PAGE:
Regional Reviews: Washington, D.C.
The Eccentricities of a Nightingale
Williams wrote Eccentricities of a Nightingale as a reworking of his 1948 play Summer and Smoke, although the second play did not premiere in New York until 1964. While the plays have the same leading characters and a similar dramatic situation, Eccentricities takes the human drama in a different direction.
In Glorious Hill, Mississippi, in 1915, Alma Winemiller (Vanessa Bradchulis) is a high-strung voice teacher and singer who lives with her father, the town's Episcopal priest (Mick Tinder), and her emotionally disturbed mother (Carol Randolph). Next door, the young doctor John Buchanan (Michael Sherman) lives with his overprotective mother (Mary-Anne Sullivan) and his unseen father, also a doctor. The dramatic tension comes from the interplay between John's lust for human experience and Alma's desire for transcendence and love, complicated by their families' expectations and responsibilities.
Bradchulis has a difficult role in that Alma with her self-dramatization, her breathy laugh, her constantly racing mind and emotions must not alienate the audience. She does a good job of showing the character's many sides as Alma progresses from frustration to world-weary resolution. (Mazzola's addition of Mary Milben as Alma's "doppelganger," expressing through song the things the character can't say, is rather heavy-handed and less successful.)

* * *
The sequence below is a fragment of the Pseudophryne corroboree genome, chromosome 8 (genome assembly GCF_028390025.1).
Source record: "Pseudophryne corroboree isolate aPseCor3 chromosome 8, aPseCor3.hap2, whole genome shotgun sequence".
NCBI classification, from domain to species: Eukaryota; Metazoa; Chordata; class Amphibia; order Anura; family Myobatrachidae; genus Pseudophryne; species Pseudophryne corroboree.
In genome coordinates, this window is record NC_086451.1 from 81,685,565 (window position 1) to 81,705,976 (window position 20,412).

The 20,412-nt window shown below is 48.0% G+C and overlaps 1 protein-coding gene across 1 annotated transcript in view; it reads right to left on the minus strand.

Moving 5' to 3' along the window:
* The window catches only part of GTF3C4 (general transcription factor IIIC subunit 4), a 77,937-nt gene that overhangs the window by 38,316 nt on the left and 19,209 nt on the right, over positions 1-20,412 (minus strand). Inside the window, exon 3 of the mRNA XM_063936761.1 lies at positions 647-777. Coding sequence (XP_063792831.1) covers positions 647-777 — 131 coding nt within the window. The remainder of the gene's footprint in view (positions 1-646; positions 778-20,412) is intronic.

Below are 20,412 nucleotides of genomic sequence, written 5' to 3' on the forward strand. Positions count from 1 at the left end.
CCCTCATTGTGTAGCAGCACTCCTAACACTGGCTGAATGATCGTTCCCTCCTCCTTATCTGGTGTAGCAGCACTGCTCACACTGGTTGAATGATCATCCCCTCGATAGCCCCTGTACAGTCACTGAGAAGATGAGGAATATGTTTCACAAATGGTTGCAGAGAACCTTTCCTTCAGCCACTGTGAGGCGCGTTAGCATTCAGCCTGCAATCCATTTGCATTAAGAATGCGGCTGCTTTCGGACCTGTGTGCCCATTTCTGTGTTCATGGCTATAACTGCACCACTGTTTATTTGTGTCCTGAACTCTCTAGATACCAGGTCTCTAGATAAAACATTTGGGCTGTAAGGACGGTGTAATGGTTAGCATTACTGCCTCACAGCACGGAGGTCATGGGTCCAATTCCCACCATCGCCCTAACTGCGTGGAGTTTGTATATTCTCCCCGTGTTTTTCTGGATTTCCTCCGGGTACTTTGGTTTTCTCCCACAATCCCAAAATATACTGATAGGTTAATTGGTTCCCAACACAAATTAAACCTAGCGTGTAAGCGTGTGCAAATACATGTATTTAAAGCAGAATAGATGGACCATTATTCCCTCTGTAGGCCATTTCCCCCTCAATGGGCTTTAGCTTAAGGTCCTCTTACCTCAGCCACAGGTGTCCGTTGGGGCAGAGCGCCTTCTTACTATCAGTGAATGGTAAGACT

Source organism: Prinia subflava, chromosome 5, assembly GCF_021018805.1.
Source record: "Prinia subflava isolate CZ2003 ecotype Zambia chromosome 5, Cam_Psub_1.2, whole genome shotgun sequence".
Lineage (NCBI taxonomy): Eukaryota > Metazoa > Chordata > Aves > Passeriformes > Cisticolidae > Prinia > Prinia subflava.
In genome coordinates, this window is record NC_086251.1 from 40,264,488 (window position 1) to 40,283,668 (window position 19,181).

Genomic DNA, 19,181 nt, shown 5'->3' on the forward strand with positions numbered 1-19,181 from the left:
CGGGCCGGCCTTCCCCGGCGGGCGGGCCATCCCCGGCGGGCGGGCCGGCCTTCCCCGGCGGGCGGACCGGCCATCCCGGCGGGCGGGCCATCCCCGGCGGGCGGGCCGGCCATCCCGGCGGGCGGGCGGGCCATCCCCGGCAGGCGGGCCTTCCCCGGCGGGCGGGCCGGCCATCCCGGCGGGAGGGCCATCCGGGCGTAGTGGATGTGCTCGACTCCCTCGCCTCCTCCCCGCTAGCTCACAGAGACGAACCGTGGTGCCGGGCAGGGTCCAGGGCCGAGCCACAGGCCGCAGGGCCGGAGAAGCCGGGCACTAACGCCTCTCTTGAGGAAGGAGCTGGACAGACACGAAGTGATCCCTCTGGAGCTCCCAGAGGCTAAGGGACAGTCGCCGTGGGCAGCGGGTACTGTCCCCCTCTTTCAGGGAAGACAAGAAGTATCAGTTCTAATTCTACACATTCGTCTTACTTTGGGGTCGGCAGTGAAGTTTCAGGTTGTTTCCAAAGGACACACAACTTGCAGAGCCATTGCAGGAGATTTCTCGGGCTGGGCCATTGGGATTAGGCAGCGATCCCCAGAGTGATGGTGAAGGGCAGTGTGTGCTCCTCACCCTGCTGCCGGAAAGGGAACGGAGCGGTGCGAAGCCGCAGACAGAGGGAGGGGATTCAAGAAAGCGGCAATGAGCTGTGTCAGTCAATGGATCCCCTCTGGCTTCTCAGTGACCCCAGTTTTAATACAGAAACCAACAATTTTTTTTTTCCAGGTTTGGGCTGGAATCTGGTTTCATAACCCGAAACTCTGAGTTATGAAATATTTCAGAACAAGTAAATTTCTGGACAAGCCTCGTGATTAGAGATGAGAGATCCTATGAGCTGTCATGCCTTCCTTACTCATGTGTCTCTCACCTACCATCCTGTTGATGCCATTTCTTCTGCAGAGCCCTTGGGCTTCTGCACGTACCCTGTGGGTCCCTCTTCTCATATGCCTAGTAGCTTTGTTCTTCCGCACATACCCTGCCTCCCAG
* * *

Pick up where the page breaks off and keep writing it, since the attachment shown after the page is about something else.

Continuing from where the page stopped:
Sherman does well depicting a young man who believes he is more cynical and confident than he is. Tinder demonstrates the caring beneath Rev. Winemiller's stern façade, while Randolph shows the sadness at the root of her character's mental disturbance.
Scenic designer Elizabeth Jenkins McFadden and scenic artist Elizabeth Baldwin have created an environmental set centering around a roofed octagonal platform, which becomes by turns a gazebo, a parlor and a hotel room, and a fountain topped by a seven-foot-tall statue of an angel. (The design of the statue is a little awkward for scenes in which characters have to drink from the fountain.)
American Century Theater